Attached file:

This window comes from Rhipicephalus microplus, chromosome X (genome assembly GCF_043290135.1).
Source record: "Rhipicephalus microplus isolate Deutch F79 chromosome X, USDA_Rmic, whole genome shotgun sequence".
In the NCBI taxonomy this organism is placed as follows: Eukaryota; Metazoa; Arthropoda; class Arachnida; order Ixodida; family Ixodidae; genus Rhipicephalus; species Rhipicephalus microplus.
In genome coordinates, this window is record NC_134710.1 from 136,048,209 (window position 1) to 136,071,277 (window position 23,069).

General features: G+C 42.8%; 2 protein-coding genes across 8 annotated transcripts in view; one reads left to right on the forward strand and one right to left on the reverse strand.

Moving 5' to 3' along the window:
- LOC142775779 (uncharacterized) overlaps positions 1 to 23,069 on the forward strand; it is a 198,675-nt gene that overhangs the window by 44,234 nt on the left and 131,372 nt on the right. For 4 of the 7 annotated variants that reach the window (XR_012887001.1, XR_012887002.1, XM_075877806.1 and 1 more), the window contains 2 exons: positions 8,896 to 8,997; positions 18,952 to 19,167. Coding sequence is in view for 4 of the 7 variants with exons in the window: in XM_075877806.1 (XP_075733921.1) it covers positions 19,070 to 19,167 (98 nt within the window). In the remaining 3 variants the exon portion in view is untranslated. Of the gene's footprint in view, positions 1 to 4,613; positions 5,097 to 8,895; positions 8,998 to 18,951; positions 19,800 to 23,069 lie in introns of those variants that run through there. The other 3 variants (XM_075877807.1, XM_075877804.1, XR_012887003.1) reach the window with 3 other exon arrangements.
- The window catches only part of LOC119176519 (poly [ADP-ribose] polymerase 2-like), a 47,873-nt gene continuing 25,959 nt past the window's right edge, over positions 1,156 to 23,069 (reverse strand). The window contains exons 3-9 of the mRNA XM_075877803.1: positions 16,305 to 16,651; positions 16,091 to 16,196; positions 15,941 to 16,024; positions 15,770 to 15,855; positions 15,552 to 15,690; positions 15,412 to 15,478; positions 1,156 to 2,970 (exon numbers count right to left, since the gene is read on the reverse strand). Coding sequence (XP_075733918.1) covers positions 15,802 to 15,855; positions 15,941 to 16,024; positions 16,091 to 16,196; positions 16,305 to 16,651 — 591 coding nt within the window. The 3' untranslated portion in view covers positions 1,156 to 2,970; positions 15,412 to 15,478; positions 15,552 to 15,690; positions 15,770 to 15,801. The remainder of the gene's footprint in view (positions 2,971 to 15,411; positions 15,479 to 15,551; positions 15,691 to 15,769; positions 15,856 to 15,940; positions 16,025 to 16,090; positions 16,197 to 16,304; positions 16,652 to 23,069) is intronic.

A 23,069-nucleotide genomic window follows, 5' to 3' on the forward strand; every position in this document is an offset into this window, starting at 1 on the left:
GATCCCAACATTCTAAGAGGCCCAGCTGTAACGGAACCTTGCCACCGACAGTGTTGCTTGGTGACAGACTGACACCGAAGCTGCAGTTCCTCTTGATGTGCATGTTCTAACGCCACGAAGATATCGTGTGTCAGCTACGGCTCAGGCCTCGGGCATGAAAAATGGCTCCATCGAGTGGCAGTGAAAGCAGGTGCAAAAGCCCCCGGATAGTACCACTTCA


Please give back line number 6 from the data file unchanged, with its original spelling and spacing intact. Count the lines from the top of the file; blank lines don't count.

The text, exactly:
Moving 5' to 3' along the window: